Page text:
Five device manufacturers landed Form 483s from the FDA over their handling of complaints, medical device reporting, and corrective and preventive actions, among other deviations.
Peter Schiff Enterprises: The FDA issued a Form 483 to Peter Schiff Enterprises, citing validation issues, incomplete records and inadequate procedures.
The agency issued the form after an April inspection of the devicemaker’s Cookeville, Tenn., facility, during which investigators found that the company had not validated its sterilization process for its adult or pediatric electrode pads. The facility also did not maintain proper device history records for those devices. The records on file did not include the location of the label and labeling for each product lot or batch, according to the form.
The device history records also did not include full information on examination and release of labeling, including the date and the examiner’s signature. The firm also had not established an adequate plan for corrective and preventive actions, instead relying on a document that provided a rough outline for recording CAPA activities.
The company’s quality policy and objectives, meanwhile, were not established by management with executive responsibility or available in written form. The quality audit procedures found in the firm’s SOPs did not ensure compliance reviews for the quality system, and representatives could not produce any documentation of its management review procedures.
Tyson Bioresearch: Tyson Bioresearch landed a Form 483 from the FDA due to failure to establish adequate procedures for several operations.
A March inspection of Tyson’s Miaoli County, Taiwan, facility found the company failed to initiate corrective and preventive actions as required for deviations from its quality objectives in 2015 and 2016. Further, the firm had not validated a process used in production of its glucose test strips.
The firm’s handling of complaints also contravened its standard operating procedures. A review of several complaints related to the company’s blood glucose monitoring system found none contained documented evidence of an evaluation for medical device reporting.
Lastly, the firm’s written procedure for medical device reporting was simply a copy of the FDA’s MDR regulation.
OsteoSymbionics: Devicemaker OsteoSymbionics must correct several problems uncovered by FDA investigators, including CAPA procedures and non-conforming materials reports (NCMRs).
The FDA issued the company a Form 483 after a March inspection of its Cleveland facility. The inspection found the firm had not completed a CAPA opened in June 2015. Moreover, according to the form, the company’s NCMRs did not clearly document all investigative activities as required by the company’s own procedures. Ten of 14 NCMRs reviewed did not document why no investigation was required, and three had no information in the investigation and approval sections.
In addition, the company’s supplier files did not comply with the firm’s Supplier Evaluation and Selection SOPs, according to investigators, with several missing components such as evaluation records, up-to-date ISO certifications and supplier quality monitoring.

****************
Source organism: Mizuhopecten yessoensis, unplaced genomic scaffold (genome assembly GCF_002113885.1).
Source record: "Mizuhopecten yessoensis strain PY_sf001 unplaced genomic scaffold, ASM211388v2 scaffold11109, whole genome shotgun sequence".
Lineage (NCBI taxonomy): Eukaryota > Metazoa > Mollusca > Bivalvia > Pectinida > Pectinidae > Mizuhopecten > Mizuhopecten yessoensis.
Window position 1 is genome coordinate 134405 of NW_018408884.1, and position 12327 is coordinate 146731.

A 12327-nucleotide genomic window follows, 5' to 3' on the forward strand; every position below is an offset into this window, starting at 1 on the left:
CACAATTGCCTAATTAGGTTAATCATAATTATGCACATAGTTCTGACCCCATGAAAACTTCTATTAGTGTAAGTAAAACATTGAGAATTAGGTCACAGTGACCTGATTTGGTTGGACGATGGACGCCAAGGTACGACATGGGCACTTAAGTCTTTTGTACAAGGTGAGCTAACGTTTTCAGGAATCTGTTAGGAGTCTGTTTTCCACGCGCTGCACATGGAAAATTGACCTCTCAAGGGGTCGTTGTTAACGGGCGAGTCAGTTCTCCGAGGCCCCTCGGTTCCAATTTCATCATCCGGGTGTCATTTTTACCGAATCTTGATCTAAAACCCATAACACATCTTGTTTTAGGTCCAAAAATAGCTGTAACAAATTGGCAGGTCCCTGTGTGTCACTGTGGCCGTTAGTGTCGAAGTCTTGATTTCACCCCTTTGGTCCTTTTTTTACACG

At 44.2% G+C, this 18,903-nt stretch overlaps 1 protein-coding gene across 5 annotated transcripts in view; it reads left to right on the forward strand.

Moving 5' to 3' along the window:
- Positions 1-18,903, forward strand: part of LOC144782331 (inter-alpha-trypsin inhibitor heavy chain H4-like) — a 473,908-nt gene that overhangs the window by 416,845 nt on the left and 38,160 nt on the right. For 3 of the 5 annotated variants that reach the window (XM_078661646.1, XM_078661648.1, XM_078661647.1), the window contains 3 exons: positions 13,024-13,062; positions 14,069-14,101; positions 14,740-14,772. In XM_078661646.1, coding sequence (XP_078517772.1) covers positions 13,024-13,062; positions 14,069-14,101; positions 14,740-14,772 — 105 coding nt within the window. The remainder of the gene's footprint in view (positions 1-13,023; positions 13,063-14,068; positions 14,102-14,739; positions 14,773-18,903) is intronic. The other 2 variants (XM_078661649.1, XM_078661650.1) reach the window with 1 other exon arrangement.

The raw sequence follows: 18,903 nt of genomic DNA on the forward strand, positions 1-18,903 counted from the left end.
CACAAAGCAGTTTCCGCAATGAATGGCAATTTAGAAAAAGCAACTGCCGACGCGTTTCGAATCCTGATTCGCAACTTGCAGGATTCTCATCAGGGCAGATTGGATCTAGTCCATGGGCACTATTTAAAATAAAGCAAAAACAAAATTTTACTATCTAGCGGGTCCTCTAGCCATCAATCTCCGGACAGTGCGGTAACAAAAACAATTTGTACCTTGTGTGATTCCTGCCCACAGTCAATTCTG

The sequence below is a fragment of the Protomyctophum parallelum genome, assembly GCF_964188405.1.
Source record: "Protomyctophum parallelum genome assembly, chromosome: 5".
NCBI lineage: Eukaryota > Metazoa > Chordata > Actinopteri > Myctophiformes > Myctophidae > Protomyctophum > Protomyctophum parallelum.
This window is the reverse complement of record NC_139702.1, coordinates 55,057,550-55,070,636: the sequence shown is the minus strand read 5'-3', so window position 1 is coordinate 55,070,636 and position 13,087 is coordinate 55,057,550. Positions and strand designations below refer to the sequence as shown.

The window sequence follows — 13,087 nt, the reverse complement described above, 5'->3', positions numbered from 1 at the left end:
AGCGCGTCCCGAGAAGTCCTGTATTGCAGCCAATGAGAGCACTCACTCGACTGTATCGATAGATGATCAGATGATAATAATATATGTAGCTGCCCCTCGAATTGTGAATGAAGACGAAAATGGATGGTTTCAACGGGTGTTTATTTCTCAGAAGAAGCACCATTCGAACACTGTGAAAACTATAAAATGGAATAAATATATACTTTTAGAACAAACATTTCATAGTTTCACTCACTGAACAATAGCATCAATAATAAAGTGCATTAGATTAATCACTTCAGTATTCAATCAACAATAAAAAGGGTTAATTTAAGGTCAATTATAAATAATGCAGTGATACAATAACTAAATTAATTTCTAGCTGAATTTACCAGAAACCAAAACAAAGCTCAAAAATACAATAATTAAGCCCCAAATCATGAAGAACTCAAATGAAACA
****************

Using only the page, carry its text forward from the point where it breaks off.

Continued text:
Lastly, according to the FDA, a heat sealer used for sterile packaging of the company’s cranial implants was calibrated for time and temperature but not for pressure, with the last calibration occurring nearly two years ago.
Southeastern Technology: Following an FDA inspection, Southeastern Technology faced sanctions for its process control procedures and personnel training.
In an April inspection of the firm’s Murfreesboro, Tenn., facility, the FDA faulted the devicemaker on its process controls for the cleaning line as identified by its SOPs. Investigators interviewed a cleaning line operator and a regulatory compliance manager and found the facility did not use its conductivity meter to verify cleaning solution concentration, even though the company’s cleaning tank solution test log was fully filled out.
The FDA also noted that the facility did not maintain documented personnel training records.
Innovative Sterilization Technologies: Problems with Innovative Sterilization Technologies’ CAPA procedures, complaint handling and MDR processes earned the devicemaker a Form 483.
The FDA issued the form following an April/March inspection of the firm’s Dayton, Ohio, facility. Investigators noted numerous problems with the facility’s CAPA procedures. The company SOPs had no clear definition of “unfavorable trend,” and the company failed to initiate a CAPA in response to trends that required one according to the SOPs.
The company’s complaint SOP, meanwhile, did not properly define how to document investigations and complaint closures for cases where the device was not returned for evaluation. The company voided nearly 50 complaints because the product was never returned.
The agency also faulted the company on its procedures for validating sampling methods, finding that the SOPs did not define their selection and use. Lastly, the company’s written MDR procedure did not include a system to determine when a complaint qualifies for reporting.
The 483s can be read here: www.fdanews.com/06-29-17-Five483s.pdf. — Zack Budryk